11
Student Demographics
  • Population age 5-24 Public K-12 2 Years
    4 year
  • African 17 21
    14 12
  • Asian 3 3
    5 6
  • Latino 15 16 16
    7
  • White 55 59 63
    63
  • Other 10 NA
    1 11
  • Total 3,916,538 2,071,391 688,140
    517,730
  • 2001-2002, Illinois High School and College
    success

12
Enrollment (1st year College vs. degrees Awarded)
  • Freshman Degree
  • African 15,518 5,588
  • Asian 6,291 3,968
  • Latino 9,233 3,376
  • White 75,459 41,217
  • Other 5,452 3,761
  • Total 111,953 57,910

13
University of Illinois at Urbana/Champaign6
year graduation rates
  • African American 61
  • Asian 83
  • Latino 66
  • Native American 50
  • White 83
  • Total 80

14
Why Latinos lag behind obtaining college degrees
  • Many Latinos only attend college part time
  • Often enroll in community colleges
  • Prolong their college education into their
    mid-20s and beyond
  • Educator, policy makers and their own
    communities should view these college students as
    targets of opportunity. Helping them get to
    graduation day would yield enormous returns on
    relatively small investments

15
Implication for the U.S. economy
  • Between 2000 and 2025, the white working
    population will decrease by 5 million workers
  • Baby boom
  • While working age Latinos is projected to
    increase to 18 million
  • According to U.S. Census Bureau
  • According to the Pew Hispanic Center Efforts to
    increase the numbers of Latino college graduates
    will raise the economic prospects, social
    well-being and civic engagement of the fast
    growing U.S Hispanic population

16
Latina Perspective
  • They see us as low, and even in our culture-like
    our parents-they teach us that mean are more than
    women. Like, why do men go out, and I dont go
    out? Because hes a man. Why do my brother do
    these things, and I dont? Because hes a manand
    we dont hear this only from other people,
    whatbut in our families, in our culture.
    Because our culture, they see a woman as low
    (Souza K 2004).
  • I wanted to graduate and finish school. As a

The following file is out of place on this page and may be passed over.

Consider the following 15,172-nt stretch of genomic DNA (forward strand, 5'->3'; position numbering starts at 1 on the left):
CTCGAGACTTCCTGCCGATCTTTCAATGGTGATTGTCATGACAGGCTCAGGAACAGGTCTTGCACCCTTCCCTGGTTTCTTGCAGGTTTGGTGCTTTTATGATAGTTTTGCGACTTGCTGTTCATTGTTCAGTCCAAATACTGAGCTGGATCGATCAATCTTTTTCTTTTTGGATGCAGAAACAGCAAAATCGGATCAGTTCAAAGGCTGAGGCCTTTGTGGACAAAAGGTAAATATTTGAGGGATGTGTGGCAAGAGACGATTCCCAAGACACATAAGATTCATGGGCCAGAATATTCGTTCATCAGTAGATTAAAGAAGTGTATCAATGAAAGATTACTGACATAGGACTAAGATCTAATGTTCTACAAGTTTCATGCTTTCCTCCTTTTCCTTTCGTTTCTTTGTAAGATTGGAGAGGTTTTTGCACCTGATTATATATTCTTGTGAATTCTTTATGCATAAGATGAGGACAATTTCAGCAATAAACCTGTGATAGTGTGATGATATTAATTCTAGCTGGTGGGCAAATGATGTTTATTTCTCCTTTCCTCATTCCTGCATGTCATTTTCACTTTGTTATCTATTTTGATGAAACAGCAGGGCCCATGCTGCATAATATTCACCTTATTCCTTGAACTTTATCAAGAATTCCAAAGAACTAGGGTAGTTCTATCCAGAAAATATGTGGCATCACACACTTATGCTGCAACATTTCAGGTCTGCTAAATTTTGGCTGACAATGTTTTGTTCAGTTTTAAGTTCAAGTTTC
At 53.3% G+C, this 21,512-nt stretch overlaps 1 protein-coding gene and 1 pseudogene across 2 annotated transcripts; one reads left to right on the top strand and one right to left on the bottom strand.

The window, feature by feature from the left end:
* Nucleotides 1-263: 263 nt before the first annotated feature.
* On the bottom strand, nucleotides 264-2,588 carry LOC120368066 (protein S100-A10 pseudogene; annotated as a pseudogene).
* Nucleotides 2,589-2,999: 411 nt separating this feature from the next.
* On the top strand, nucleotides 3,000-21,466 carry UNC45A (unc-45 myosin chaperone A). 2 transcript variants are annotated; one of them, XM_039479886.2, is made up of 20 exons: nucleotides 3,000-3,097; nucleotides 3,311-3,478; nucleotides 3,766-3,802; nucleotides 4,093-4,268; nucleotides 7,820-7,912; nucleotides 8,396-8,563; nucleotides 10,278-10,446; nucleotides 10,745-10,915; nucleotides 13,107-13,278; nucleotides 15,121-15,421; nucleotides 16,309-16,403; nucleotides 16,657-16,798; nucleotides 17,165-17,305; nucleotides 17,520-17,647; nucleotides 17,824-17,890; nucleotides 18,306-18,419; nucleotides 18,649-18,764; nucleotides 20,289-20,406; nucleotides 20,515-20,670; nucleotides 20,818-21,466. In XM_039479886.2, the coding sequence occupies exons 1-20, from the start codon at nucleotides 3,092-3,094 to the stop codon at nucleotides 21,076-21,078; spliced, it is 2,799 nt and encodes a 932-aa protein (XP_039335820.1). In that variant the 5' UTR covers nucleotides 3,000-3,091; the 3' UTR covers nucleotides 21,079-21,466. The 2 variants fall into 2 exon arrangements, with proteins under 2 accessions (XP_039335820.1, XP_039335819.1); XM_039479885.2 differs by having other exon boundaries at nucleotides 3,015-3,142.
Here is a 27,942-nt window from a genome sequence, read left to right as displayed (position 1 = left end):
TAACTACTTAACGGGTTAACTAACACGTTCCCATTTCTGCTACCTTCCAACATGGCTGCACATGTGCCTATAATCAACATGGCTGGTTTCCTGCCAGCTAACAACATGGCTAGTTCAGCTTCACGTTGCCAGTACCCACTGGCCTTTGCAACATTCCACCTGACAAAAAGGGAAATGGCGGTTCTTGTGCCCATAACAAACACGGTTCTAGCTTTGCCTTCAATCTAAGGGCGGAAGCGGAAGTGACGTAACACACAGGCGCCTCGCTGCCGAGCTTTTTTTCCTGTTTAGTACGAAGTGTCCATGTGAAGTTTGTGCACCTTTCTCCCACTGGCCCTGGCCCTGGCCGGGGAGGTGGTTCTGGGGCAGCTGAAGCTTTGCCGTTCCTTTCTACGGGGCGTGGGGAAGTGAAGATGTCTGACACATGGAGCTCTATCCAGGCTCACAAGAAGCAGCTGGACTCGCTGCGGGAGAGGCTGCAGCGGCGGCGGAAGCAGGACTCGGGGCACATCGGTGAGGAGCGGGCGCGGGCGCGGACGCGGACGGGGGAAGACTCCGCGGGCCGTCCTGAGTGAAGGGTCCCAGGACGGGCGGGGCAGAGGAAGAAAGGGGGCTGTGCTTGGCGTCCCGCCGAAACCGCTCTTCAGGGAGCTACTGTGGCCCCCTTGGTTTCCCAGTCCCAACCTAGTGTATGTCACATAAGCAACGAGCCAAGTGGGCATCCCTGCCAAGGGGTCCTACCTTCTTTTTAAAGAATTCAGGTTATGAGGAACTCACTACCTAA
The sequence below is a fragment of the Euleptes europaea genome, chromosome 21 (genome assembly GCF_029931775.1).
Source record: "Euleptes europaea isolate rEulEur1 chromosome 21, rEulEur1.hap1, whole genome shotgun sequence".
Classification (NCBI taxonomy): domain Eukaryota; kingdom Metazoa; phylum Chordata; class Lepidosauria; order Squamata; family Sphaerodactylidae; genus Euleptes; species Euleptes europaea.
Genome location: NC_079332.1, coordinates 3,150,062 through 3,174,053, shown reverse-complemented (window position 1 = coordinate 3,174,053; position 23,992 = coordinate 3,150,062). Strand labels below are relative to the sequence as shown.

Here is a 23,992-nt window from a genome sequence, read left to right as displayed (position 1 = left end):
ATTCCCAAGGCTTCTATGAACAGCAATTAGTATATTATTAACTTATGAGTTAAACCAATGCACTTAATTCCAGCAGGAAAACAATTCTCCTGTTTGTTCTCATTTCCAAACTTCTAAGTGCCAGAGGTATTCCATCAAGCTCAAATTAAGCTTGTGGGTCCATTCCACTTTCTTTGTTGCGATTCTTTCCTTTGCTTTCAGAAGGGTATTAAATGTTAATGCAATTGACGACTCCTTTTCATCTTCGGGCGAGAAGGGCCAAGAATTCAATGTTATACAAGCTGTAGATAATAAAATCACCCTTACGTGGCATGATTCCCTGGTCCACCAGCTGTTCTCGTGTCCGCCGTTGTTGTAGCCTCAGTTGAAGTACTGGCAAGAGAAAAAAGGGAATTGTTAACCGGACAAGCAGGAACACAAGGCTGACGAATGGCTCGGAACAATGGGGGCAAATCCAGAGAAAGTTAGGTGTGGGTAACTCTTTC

woman, I think its important, specifically so
    men wont be discriminating against you and
    stuff. Because on day, I dont want any man to
    look at me and say, "You are nothing, because I
    didnt graduate from high school and I dropped
    out of high school (Souza,K, 2004).

17
Latina Perspective (Cont.)
  • Aura Gabriela I couldnt do my home work. I
    said, I cant do it. Might as well drop out
  • Julio Cammarota Why couldnt you do it?
  • AG I couldnt understand the material
  • JC Why couldnt you just ask the teacher?
  • AG Because I always had to rush home to pick up
    my baby. And he teacher was always picking on
    me and he told me, What are you going to do
    after your baby is born? Are you going to drop
    out? Because I cant tolerate all this. Ill
    fail you automatically.
  • JC But you dont think that was discriminatory?
    It sounds like a judgment.
  • AG The perception is Latina, pregnant. Why
    should I waste my time? I didnt care I had to go
    to school. I have to find a way to graduate,
    That was my thinking.

18
5 reasons Latina females have a negative
assessment of the school environment
  • Lack of Latina role models (teachers, counselors,
    administrators)
  • Disproportionate level of referrals to SPED
  • 13enrolled in Sped compared to the 2,048,792
    Latino students enrolled in K-12
  • Low expectations for Latinas by school personnel
  • Lack of adequate vocation and career counseling
    for Latina women
  • Should be in place by 4th grade
  • Stereotypic portrayal of Latina women in
    curriculum.

19
COPLA Commite de Padres Latinos
  • Parent led organization independent of the school
    district
  • Helps Latinos/parents feel empowered
  • Learn info from parents who have sent children to
    school
  • Little money needed to run this program

20
The Other Side of The Coin
  • Why programs may be a waste of money
  • High School counselors
  • Why couldn't they inform Latino Parents/Students
  • Once they get there
  • Working too much
  • Going only part time
  • Pressures from home
  • Money deficits
  • where should the money go?

21
References